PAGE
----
Michael Jackson, the King of Pop, would've turned 60 on Wednesday (August 29). Though he died 10 years ago, Jackson and his immortal voice have experienced a renewed place in the spotlight in 2018 thanks in part to an eerie, downbeat vocal sample used by Drake on his Scorpion album track "Don't Matter to Me."
Jackson's part, it was revealed around the time the song dropped, dates back to a 1983 recording session with songwriter Paul Anka. The snippet got shopped around to other artists, including Tyga, a new piece in the Los Angeles Times reports, before Drake locked it down for Scorpion.
"Drake was so passionate about it," John Branca, the co-executor of Jackson's estate, told the paper. "It was like how could we not do this one? It fit so well."
The ghost of Jackson's voice has also brought with it a string of headlines this week. After fans filed a class-action lawsuit against his estate and his record label, claiming an impersonator sang certain vocal parts on the first album released after Jackson's death, titled Michael, in 2010, the suit was recently thrown out by appeals court judges.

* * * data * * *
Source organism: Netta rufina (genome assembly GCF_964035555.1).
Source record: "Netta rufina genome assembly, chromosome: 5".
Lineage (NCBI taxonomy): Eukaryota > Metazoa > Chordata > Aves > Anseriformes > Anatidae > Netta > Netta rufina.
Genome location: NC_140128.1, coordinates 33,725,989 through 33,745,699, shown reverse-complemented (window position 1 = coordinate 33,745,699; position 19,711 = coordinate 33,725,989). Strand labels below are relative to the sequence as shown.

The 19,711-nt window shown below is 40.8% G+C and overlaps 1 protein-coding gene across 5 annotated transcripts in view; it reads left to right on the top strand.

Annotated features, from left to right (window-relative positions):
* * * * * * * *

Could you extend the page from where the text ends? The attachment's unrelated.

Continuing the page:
The piece goes on to quote Sony executive Rob Stringer on how the mining of Jackson's unreleased catalog has shifted strategies away from new albums in the age of streaming. "We are looking at one-off songs, and in this streaming world that works because it's a track-based world," he said. "There are a few gems out there that we may unearth individually over the next months and years, but we're also very, very careful to make sure the fan base doesn't feel like they've been asked yet again to buy material they have."
In other words, stay tuned for the next Jackson single — you never know when it could drop (or who might just pop up on it). You also never know who might be using beloved Jackson tracks for their own sampling purposes.